AFP news says:
The US security firm Symantec said it identified malware targeting industrial control systems which could sabotage electric grids, power generators and pipelines
This Stuxnet-like malware attack is likely to be government-sponsored, says Symantec. No word about nuclear power plants.
From Security Week quoting AFP (6/30/2014; emphasis is mine):
Malware Aims at US, Europe Energy Sector: Researchers
WASHINGTON - Cyberattackers, probably state sponsored, have been targeting energy operations in the United States and Europe since 2011 and were capable of causing significant damage, security researchers said Monday.
The US security firm Symantec said it identified malware targeting industrial control systems which could sabotage electric grids, power generators and pipelines.
"The attackers, known to Symantec as Dragonfly, managed to compromise a number of strategically important organizations for spying purposes," Symantec said in a blog post.
"If they had used the sabotage capabilities open to them, (they) could have caused damage or disruption to energy supplies in affected countries," it added.
The researchers said this malware is similar to Stuxnet, a virus believed to have been developed by the United States or Israel to contain threats from Iran.
"Dragonfly bears the hallmarks of a state-sponsored operation, displaying a high degree of technical capability," Symantec said.
"Its current main motive appears to be cyberespionage, with potential for sabotage a definite secondary capability."
Symantec said the Dragonfly, also known as Energetic Bear, appeared to be an operation based in Eastern Europe based on the hours of activity of those involved.
It said one of the tools was a Trojan that appeared to have originated in Russia.
Officials in the US and elsewhere in recent months have expressed growing concerns about cyberattacks which could cripple critical infrastructure systems such as power grids, dams or transportation systems.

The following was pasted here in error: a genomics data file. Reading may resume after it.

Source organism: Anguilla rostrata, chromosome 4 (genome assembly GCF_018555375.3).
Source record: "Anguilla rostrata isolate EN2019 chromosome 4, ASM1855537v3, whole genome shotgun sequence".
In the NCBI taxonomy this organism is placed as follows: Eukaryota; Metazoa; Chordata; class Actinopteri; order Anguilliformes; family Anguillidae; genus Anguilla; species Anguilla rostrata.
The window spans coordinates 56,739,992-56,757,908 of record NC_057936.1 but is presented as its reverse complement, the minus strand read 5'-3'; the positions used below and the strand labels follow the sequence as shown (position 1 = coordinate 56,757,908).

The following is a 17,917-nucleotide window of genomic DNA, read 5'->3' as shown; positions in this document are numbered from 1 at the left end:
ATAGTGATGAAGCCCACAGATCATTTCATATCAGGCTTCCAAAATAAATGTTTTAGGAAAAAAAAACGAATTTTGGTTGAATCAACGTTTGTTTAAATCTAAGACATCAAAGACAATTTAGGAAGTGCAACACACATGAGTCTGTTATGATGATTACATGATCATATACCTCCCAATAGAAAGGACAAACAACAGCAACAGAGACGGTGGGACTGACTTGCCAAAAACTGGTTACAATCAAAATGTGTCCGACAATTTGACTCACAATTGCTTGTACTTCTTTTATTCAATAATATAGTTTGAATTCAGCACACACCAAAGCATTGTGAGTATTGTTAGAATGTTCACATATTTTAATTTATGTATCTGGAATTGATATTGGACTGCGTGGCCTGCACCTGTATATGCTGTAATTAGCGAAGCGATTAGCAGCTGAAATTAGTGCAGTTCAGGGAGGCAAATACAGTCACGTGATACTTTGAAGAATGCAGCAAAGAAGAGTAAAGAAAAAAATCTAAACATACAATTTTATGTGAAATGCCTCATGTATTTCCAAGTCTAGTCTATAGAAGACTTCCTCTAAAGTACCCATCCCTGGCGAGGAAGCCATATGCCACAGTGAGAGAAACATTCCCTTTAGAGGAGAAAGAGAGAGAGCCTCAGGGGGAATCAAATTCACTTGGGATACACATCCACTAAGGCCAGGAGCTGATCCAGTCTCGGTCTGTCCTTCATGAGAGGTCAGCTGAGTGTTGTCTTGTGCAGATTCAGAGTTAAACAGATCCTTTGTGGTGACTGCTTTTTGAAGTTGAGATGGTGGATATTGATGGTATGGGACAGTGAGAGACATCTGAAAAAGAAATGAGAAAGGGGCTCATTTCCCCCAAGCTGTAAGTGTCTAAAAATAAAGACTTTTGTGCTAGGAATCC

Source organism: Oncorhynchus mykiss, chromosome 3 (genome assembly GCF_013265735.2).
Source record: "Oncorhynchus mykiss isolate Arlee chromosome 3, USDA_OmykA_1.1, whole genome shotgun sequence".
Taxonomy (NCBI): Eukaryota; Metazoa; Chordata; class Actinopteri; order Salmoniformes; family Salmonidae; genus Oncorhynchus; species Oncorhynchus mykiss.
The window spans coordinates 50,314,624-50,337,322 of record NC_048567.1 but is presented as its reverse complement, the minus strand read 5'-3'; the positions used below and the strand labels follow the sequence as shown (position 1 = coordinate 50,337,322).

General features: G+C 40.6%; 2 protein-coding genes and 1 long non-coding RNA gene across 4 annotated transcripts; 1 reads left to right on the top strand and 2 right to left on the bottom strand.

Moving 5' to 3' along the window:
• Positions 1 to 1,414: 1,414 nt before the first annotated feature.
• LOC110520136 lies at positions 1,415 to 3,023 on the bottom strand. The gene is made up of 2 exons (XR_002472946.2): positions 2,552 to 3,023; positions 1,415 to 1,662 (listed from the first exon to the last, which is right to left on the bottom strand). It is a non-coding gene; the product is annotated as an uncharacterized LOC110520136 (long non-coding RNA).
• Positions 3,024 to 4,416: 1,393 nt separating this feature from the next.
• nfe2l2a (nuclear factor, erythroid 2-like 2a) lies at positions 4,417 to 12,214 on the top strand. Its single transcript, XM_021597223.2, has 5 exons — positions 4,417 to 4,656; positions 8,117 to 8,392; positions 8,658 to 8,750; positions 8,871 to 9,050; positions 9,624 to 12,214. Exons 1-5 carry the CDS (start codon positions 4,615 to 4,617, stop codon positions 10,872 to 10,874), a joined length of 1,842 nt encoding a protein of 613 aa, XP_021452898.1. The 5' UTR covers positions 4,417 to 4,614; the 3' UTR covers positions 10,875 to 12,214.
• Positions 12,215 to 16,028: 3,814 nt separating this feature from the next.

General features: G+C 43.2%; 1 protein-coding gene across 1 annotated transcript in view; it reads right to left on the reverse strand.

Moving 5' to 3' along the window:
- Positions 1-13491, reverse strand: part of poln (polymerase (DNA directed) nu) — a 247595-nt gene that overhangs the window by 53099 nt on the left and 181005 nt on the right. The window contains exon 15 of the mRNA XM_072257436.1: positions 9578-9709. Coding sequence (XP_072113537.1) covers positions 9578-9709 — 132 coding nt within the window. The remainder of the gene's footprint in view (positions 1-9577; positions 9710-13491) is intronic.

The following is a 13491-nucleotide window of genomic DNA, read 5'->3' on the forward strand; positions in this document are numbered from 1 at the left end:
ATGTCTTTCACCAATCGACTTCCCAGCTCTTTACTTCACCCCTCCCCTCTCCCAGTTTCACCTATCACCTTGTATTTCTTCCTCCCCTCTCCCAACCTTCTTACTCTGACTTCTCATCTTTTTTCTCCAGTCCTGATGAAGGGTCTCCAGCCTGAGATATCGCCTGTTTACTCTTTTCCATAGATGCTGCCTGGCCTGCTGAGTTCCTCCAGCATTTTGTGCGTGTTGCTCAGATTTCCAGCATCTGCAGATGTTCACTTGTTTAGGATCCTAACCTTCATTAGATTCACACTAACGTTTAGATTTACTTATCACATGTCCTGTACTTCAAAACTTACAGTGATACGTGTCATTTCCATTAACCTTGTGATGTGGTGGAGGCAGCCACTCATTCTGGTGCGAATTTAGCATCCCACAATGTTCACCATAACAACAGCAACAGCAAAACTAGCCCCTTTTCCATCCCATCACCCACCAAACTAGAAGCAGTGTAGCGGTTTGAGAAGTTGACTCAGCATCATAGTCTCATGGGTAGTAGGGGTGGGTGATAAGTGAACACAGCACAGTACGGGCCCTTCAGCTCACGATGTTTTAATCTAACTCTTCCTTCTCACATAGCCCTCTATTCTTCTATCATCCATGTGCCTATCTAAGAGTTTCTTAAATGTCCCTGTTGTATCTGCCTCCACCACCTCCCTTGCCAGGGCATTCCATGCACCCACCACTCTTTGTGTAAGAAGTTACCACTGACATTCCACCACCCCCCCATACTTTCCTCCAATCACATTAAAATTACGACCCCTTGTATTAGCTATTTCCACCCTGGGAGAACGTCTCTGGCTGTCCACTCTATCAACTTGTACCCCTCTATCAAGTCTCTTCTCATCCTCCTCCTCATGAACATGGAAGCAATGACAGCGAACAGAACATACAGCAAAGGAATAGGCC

The Dragonfly group has used several infection tactics including spam email with malicious attachments, and browser tools which can install malware.
Once installed on a victim's computer, the malware gathers system information and can extract data from the computer's address book and other directories.
"The Dragonfly group is technically adept and able to think strategically," Symantec said.
"Given the size of some of its targets, the group found a 'soft underbelly' by compromising their suppliers, which are invariably smaller, less protected companies."
Symantec said it had notified victims of the attacks as well as relevant national authorities, such as the US Computer Emergency Response Team.
The affected companies were not named, but Symantec said targets of Dragonfly included energy grid operators, major electricity generation firms, petroleum pipeline operators, and energy industry industrial equipment providers.
Most targets were located in the United States, Spain, France, Italy, Germany, Turkey, and Poland.
And Security Week's own article with more details including the link to Symantec's report (6/30/2014; part, emphasis is mine):
...The report builds on information released earlier this year by security firms CrowdStrike - which publicized the attack in January - and F-Secure.
The attacks on the energy sector began with malware sent via phishing emails to targeted personnel. Symantec observed the spear phishing attempts hitting organizations in the form of PDF attachments between February 2013 and June 2013, mostly targeting the US and UK. They emails were disguised as messages about administration issues such as delivery problems or issues with an account.